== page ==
Cleaving, the Video

Bluebird and Owl, Favorite Mugs

Back in September of 2016, my poem, “Cleaving,” was published in the online literary magazine, Yellow Chair Review.  I almost forgot that five years ago, my two youngest sons and I did a little recording of it for YouTube. But after the editing of the poem and the video, we decided that it was good enough to submit for publication somewhere and kept it “under wraps.”

At that time I had started sporadically submitting things to be published and most places considered anything Google-able to be “previously published.” Almost nobody wants to print previously published poems. And though the words were not “printed,” they did appear onscreen in the minute and forty-five-second clip, so we thought it best to just “temporarily” shelve the wonderful piece of production, as of that time seen only by a few friends.

Well, I’ve been submitting more regularly and frequently the last two years, and thankfully Yellow Chair Review saw fit to include “Cleaving” in its 8th issue. Six months have passed and while you can read it there on their pages, along with two other poems they were gracious enough to publish, I decided it was time to dust off the video. 

Certainly, I could have re-recorded it but why? The audio quality could be better and our video prowess has probably improved but it was so much fun recording the thing with my boys. And after all, that is part of what The Dad Poet blog is about. The boys were teenagers when we did this, now ages 20 and 22. It’s not like they are getting younger. Besides, the adorable pair of bird mugs, the bluebird and the owl, have long since been cracked and lost as coffee casualties. The poem, though, has barely been changed, other than perhaps a word or a comma.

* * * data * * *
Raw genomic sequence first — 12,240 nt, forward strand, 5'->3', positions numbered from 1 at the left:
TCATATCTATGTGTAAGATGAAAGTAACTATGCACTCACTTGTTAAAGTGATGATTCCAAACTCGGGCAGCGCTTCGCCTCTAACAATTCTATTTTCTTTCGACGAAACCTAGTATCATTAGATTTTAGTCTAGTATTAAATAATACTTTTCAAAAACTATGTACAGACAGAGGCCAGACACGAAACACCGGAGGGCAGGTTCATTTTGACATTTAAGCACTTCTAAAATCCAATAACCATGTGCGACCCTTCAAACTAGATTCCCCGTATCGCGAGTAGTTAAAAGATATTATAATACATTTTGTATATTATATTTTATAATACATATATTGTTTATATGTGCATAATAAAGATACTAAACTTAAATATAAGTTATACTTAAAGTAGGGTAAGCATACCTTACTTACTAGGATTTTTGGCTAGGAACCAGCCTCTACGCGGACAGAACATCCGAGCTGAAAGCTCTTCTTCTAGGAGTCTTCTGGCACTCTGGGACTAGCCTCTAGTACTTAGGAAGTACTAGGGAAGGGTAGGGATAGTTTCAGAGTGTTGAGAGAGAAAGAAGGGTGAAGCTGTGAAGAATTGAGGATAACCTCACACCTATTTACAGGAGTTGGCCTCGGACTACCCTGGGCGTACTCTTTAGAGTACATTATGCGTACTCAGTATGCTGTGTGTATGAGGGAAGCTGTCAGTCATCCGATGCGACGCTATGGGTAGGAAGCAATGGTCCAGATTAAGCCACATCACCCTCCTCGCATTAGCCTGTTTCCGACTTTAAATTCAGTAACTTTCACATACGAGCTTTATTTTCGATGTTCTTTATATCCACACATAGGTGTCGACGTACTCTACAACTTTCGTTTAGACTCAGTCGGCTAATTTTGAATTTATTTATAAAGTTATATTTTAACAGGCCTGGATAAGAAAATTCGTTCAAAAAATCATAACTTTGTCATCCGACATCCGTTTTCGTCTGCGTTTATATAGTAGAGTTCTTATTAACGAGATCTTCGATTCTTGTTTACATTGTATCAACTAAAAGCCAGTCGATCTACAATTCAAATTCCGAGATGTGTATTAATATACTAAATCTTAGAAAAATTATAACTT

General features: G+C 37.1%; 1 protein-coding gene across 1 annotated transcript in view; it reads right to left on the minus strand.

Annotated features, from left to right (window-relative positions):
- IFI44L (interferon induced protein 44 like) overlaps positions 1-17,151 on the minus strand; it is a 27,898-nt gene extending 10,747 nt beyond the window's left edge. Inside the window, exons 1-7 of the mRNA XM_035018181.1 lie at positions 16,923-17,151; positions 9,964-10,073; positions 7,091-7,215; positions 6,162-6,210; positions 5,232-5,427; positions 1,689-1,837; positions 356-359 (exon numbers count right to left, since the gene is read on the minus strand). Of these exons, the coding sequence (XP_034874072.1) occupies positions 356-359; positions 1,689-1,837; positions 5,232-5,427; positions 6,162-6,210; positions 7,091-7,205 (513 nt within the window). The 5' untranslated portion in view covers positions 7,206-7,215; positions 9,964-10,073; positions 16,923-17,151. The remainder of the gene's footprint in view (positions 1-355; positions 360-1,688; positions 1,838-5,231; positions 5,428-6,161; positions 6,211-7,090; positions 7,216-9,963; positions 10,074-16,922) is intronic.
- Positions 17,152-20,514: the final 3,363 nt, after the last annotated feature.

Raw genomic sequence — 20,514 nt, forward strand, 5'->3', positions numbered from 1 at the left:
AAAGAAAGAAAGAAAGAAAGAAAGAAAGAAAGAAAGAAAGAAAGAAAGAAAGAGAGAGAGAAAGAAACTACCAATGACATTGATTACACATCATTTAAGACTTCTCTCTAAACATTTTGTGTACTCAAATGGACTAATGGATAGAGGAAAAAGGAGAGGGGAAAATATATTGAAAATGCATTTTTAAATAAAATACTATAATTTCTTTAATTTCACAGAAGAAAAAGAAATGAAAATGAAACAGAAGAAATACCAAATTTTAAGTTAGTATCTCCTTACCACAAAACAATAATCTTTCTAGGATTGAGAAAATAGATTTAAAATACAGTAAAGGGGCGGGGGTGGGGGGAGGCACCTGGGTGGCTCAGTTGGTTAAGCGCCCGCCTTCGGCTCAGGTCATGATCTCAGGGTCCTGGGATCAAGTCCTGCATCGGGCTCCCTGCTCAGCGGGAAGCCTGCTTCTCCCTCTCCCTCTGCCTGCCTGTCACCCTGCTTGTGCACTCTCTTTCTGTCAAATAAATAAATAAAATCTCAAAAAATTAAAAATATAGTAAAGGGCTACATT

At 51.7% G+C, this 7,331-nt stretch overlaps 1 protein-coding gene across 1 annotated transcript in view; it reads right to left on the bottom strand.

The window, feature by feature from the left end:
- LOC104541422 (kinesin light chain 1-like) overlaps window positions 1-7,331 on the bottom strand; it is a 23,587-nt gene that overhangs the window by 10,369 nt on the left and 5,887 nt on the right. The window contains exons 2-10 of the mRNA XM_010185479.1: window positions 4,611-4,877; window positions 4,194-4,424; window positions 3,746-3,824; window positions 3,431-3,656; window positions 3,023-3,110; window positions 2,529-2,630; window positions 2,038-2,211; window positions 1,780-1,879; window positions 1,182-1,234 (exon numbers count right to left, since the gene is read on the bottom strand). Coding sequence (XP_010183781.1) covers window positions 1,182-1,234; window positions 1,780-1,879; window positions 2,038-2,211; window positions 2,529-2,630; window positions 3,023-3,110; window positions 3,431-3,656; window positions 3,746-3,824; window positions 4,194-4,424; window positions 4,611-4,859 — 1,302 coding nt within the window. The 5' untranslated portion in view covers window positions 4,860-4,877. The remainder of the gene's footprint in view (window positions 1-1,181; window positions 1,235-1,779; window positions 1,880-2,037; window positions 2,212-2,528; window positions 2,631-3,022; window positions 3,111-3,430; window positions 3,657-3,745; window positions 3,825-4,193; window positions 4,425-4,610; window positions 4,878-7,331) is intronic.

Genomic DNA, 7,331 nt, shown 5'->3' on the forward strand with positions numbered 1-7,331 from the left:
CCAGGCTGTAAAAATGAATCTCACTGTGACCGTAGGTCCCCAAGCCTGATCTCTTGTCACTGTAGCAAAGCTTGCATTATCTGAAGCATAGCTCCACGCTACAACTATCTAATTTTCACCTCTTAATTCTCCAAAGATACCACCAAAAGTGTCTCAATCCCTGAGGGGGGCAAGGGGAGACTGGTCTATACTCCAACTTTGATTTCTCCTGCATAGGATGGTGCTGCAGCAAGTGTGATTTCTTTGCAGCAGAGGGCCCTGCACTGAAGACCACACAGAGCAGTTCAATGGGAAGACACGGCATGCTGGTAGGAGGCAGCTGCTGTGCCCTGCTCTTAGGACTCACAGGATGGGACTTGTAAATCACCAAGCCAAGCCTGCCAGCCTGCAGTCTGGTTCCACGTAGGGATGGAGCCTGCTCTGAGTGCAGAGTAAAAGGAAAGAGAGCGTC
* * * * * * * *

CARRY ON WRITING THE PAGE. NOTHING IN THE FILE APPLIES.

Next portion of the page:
So belatedly, here is the video of the poem called “Cleaving,” which I wrote originally, not to mourn a lost relationship so much as to explore the fascinating fact that the verb “to cleave” is actually an antonym of itself. Some call words like this contronyms. That is to say, words that have two opposite meanings. To cleave can mean to break apart as well as to hold together.

14 Comments Add yours

  1. Alan says:

    Hey, that’s my owl cup!

    Liked by 1 person

    1. WHERE have you BEEN all these years!? ☺ hahaha


  2. Love it! Nice camera work too. 😉

    Liked by 1 person

    1. Thanks, Scott! That camera work was all Micah–when he was 15! He’s started blogging and recording his voice again over at his blog:

      Liked by 1 person

  3. Brian Dean Powers says:

    What stood out for me was your emphasis and slight pause at the word “compromised.”

    Liked by 1 person

    1. Part of how that worked out was the way I do my line endings. The word just hanging there, that wasn’t an accident and so it allowed me to come down a little harder on the beginning of the next line, though I may have dragged that comma out a bit. It’s funny, I used to get questioned in workshops for my line endings until a professor pointed out to me what she thought I was doing. I kinda have a whole theory in my head about it, though I admit it’s entirely flexible and variable, but it does inform how I read a piece, or how I hear it informs how I line it.